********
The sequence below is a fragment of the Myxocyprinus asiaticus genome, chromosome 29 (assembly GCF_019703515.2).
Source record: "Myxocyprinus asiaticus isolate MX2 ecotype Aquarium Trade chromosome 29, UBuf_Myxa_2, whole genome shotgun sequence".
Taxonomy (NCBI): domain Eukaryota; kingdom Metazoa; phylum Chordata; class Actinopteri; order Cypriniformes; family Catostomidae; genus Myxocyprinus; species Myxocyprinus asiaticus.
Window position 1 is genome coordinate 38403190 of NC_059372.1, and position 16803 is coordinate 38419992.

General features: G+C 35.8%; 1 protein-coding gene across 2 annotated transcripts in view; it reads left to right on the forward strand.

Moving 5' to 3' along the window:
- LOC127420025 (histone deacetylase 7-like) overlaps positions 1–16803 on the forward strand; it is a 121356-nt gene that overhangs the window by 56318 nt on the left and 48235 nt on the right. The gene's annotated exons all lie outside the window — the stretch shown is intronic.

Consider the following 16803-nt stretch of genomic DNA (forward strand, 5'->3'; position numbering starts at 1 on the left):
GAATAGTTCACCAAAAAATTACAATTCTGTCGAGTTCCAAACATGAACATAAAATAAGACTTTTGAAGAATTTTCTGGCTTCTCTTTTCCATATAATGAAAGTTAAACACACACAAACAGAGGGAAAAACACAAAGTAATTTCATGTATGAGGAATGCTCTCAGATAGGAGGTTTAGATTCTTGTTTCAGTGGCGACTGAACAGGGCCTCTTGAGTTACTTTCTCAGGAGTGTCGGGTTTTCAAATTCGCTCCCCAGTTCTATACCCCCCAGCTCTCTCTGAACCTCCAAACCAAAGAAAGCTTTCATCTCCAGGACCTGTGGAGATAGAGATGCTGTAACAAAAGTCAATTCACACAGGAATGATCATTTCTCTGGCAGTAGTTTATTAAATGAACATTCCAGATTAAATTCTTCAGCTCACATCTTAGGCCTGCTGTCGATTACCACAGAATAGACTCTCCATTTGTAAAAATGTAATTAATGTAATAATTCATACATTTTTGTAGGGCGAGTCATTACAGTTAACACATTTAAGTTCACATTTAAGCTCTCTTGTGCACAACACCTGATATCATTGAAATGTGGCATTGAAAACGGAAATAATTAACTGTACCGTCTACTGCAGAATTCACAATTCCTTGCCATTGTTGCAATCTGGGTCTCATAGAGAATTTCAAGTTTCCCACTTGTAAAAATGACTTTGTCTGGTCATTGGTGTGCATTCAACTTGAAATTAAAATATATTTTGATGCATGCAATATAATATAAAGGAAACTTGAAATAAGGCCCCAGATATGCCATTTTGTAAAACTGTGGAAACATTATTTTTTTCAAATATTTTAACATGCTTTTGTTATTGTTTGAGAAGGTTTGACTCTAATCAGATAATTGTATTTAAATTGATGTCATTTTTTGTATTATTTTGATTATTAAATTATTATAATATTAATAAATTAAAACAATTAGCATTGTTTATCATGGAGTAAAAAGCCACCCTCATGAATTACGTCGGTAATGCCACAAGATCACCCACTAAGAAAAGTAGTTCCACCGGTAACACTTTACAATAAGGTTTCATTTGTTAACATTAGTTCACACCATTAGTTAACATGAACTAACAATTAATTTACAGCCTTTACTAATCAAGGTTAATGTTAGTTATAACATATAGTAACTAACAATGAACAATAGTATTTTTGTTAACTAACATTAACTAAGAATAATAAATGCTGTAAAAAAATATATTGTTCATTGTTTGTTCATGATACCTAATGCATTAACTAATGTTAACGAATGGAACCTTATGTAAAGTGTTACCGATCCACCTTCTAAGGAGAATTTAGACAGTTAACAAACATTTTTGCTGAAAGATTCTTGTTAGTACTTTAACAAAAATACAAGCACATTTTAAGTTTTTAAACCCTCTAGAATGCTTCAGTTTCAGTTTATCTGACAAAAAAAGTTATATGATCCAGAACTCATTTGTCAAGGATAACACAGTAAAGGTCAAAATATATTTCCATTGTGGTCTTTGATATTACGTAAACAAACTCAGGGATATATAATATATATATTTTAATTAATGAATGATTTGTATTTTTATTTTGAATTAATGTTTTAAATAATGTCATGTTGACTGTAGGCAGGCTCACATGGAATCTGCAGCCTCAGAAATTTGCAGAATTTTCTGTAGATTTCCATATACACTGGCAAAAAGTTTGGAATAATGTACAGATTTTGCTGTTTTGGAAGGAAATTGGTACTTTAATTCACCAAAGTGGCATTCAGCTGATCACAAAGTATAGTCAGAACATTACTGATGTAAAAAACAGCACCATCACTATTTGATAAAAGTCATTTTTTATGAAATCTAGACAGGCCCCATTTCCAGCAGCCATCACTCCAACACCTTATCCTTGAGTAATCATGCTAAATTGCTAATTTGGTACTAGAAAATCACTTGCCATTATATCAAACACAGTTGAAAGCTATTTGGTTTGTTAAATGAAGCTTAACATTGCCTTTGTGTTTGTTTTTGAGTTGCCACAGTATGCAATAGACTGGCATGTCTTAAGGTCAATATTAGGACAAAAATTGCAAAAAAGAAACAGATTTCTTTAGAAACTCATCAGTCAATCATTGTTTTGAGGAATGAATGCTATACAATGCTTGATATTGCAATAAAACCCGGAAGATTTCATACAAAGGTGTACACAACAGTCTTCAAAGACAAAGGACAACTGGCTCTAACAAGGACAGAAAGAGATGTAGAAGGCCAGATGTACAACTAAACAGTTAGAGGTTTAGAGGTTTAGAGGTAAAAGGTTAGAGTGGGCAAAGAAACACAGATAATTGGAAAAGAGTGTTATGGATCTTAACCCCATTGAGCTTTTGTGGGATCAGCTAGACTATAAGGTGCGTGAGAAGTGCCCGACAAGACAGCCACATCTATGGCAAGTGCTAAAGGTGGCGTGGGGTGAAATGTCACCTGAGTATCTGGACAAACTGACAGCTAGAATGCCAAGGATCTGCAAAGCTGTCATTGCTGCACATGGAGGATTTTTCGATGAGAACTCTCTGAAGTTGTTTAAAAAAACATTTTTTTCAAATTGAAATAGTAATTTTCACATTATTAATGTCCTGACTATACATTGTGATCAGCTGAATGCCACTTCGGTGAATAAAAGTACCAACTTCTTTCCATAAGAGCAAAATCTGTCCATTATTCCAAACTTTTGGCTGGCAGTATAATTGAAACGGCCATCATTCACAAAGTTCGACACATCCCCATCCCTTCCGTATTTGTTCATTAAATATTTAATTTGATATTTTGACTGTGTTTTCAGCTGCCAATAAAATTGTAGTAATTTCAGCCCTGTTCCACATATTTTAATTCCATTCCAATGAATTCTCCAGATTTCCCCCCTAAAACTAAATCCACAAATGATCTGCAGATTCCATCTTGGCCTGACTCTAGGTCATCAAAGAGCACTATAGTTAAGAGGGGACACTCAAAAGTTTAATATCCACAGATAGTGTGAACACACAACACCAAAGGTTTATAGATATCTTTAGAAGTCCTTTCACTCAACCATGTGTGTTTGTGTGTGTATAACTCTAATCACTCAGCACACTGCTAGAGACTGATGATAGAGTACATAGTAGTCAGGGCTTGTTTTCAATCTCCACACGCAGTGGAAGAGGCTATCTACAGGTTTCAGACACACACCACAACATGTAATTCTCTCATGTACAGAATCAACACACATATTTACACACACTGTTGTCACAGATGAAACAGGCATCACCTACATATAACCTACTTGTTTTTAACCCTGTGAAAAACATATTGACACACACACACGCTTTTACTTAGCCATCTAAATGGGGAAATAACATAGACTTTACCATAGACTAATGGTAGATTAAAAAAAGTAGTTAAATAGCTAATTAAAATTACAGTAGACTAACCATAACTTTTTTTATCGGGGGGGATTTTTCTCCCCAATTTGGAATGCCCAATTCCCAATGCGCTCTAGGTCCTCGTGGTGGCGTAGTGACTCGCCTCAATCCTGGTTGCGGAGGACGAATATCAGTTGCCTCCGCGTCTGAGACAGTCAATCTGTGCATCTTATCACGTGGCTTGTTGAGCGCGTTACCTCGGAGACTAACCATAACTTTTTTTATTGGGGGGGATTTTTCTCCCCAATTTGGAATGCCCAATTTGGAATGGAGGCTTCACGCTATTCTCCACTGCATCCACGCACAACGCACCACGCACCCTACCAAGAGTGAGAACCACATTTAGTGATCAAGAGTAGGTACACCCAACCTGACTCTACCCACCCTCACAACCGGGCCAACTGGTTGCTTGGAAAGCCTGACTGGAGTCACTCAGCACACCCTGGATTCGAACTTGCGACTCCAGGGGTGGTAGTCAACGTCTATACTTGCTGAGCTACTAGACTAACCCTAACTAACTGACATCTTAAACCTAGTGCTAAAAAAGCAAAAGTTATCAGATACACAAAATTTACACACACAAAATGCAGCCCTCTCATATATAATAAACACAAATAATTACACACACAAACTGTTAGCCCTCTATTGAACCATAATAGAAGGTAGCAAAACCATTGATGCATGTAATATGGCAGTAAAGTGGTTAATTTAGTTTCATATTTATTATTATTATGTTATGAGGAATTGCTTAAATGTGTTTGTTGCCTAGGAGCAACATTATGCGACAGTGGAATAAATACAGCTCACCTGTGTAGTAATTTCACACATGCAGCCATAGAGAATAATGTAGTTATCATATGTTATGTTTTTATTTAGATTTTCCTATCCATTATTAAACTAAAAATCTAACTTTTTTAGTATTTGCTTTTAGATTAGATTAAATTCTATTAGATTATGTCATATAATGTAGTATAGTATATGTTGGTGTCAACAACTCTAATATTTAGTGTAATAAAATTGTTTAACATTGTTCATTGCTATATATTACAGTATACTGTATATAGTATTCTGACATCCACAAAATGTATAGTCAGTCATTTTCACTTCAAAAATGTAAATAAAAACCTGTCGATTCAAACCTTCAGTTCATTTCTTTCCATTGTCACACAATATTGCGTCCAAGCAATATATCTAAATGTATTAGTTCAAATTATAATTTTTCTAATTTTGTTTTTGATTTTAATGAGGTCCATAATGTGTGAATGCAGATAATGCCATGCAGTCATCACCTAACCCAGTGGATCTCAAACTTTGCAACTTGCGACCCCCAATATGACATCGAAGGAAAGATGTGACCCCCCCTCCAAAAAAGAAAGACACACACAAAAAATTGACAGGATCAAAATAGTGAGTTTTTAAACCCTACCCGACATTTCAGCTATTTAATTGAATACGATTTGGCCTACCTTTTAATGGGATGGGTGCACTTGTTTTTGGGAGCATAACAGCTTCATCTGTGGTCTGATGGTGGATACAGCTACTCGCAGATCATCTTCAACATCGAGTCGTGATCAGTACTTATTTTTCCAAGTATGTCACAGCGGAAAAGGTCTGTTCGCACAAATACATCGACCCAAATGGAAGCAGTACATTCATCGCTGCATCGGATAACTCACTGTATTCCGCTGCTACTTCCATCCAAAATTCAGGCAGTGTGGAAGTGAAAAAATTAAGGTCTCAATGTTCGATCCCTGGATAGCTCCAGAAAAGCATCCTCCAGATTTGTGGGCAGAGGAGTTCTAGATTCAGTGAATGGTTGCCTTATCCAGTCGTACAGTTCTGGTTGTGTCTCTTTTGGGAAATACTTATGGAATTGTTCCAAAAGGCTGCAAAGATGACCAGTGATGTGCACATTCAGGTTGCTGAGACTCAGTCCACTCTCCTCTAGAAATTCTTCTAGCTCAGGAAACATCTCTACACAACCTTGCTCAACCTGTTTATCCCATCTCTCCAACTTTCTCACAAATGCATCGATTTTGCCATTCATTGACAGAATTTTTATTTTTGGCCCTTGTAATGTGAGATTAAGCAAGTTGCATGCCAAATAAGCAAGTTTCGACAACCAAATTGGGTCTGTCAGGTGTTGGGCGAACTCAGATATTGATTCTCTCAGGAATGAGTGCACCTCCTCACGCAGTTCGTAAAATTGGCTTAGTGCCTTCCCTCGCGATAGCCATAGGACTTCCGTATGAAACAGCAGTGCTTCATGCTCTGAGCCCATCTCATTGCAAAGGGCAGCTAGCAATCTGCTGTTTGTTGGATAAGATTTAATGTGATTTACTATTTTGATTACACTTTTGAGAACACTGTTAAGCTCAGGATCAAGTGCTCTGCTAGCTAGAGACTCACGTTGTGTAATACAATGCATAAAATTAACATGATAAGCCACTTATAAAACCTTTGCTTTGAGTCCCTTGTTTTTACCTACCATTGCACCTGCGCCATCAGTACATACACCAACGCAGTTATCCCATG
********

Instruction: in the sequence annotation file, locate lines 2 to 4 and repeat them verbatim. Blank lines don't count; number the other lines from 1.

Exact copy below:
Source record: "Myxocyprinus asiaticus isolate MX2 ecotype Aquarium Trade chromosome 29, UBuf_Myxa_2, whole genome shotgun sequence".
Taxonomy (NCBI): domain Eukaryota; kingdom Metazoa; phylum Chordata; class Actinopteri; order Cypriniformes; family Catostomidae; genus Myxocyprinus; species Myxocyprinus asiaticus.
Window position 1 is genome coordinate 38403190 of NC_059372.1, and position 16803 is coordinate 38419992.